History of Pakistan Partition of India
The first proposal for a totally separate Muslim homeland was made in 1930 by the Punjabi philosopher-poet Dr Alama Mohammad Iqbal. Simultaneously a group of Muslim exiles at Cambridge University led by Chaudhri Rahmat Ali coined the name Pakistan, meaning ‘Land of the Pure, and supposedly an acronym of Punjab, Afghan, Kashmir, Sind and –Stan meaning ‘land’.
Britain in 1935 declared that provincial governments should be chosen by Indian voters, and Congress (headed by Jawaharlal Nehru) did well in the elections. By the time WW II ended India independence looked inevitable, though Muslims, ignored by the Congress, began to wonder if they could possibly get a fair deal, British proposal for autonomous Muslim regions were rejected by Jinnah, who persuaded the League in 1940 to pass the so-called Lahore or Pakistan Resolution, in essence demanding a separate Muslim State.
Subsequent elections showed the Country splitting along religious line. Dialogue grew strident and Hindu-Muslim violence began to escalate. The League called a Direct Action Day on 16 August 1946. but a massive show of Muslim solidarity degenerated in Calcutta into riots in which some 4000 people died. Britain, unable to bring the two side together and desperate to avoid a slid into civil war, Proposed an interim non-British government but Jinnah refused to serve alongside Nehru. And the killings spread. In February 1947 the British appointed a new viceroy, Lord Louis Mountbatten, and announced that independence would come by June 1948.
Mountbatten, reluctantly concluding that a separate Muslim state was unavoidable, secured agreement for a patchwork of elections and legislative agreements in which all provinces and princely states would choose to join India or Pakistan. The Punjab and Bengal, with large population of both Muslims and Hindus, also had to decide whether to split in two (which they did). Mountbatten also moved the hand-over date forward 14 August 1947, leaving just 10 weeks. Events went into overdrive.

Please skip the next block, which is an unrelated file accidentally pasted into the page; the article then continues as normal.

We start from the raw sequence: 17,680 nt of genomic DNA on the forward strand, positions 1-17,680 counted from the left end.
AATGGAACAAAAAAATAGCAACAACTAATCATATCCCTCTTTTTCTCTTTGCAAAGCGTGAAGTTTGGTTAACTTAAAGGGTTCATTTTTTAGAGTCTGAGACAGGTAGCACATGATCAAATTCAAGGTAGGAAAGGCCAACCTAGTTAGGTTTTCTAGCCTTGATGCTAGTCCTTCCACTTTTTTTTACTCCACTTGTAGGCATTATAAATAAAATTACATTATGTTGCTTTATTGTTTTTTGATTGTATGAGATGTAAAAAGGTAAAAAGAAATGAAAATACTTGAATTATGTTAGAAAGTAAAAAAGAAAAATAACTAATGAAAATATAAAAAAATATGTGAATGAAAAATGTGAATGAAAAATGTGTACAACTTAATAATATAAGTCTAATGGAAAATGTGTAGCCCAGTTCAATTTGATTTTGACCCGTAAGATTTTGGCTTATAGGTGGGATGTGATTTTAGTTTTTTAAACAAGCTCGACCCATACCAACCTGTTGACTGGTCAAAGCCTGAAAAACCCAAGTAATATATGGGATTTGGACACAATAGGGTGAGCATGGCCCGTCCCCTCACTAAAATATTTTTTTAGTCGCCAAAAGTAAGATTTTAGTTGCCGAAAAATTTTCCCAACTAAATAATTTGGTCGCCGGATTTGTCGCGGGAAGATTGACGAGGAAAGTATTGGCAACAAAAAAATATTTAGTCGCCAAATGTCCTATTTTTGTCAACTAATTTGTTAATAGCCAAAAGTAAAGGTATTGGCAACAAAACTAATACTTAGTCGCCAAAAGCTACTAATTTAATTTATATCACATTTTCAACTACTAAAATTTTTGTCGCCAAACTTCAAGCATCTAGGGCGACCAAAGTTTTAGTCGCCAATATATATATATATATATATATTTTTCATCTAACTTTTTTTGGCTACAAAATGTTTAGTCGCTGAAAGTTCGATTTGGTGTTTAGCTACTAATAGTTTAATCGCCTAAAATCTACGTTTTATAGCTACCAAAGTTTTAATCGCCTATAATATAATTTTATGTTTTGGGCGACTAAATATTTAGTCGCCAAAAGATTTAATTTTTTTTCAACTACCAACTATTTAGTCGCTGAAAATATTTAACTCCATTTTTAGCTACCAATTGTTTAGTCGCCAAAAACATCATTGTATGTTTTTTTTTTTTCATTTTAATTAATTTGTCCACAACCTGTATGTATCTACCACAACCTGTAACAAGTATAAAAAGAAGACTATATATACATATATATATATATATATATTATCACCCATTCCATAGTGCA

The Radcliffe Line
An urgent problem was defining a boundary through the thoroughly mixed Muslim- Hindu areas of the Punjab and Bengal. Clearly no line would leave Muslims on one side and all Hindus on the other. A commission was formed, consisting of the English jurist Sir Cyril Radcliffe and judges from both countries-to-be, the latter’s claims were so outrageous that Radcliffe had to do it all himself – in about seven weeks. Though he did his best, the result was a disaster.
The subcontinent was carved into a central, mainly Hindu region retaining the name India, and a two-part Pakistan. The main problem was the Punjab, which included Muslim Lahore and the Sikh holy city of Amritsar, and was about 30% Hindu. When Radcliffe’s line was announced, Muslims fled one way across it and it and Hindus and Sikhs the other, some six million in each direction, probably the biggest population transfer in history, in riots and hideous massacres on both sides, some where between 200,000 and a million people were killed.
Ironically, 60 million Muslims remained in India and over 10 million Hindus staved in east Pakistan, and even today India has one of the world’s biggest Muslim populations. The bulk of Pakistan’s Mohajirs or refugee-immigrants settled around Karachi.
An awkward problem was the existence of hundreds of old princely states with direct allegiance to Britain, who theoretically stood to regain their sovereignty. Most were coaxed one way or the other but a few, including Hari Singh, Hindu Maharajah mainly Muslim Kashmir ,(properly Jammu & Kashmir) delayed for months after the hand-over date, hoping to remain free of both.
At the end of October 1947, with negotiations underway between Kashmir Muslim leaders and the state’s Prime Minister, sheikh Abdullah, a band of Pashtun Afridi tribesmen invaded Kashmir proclaiming jihad or holy war. Having heard (some say from Jinnah himself) that the maharajah was about to do a deal with India. This he promptly help. Mountbatten accepted Hari Singh’s decision, provided the Kashmiri people were eventually consulted in a popular referendum. Had they voted then, it’s likely they’d have chosen Pakistan.
Nehru (himself a Hindu Kashmiri) flew troops into Kashmir, Pakistan sent its own, and the two countries went to war. Muslim soldiers arrested the Kashmiri governor of Gilgit and demanded to join Pakistan. A United nations cease-fire in January 1949 gave ach country a Piece of Kashmir to administer, pending a popular vote; Pakistan got the Gilgit Agency, Baltistan and the western rim of the Vale of Kashmir. India got the rest, including Jammu, Ladakh and the Kashmir Valley. More than four decades later that temporary arrangement looks fairly permanent.
India, in 1953, toppled and jailed Sheikh Abdullah, and has since then evaded the matter of the referendum. The unresolved question of whom, if anyone, Kashmir belongs to continues to drown out all other aspects of India-Pakistan relations. The UN’s strong actions against Iraq after its invasion of Kuwait stands in contrast to its inaction over Kashmir, and this ia a source of great resentment in Pakistan today.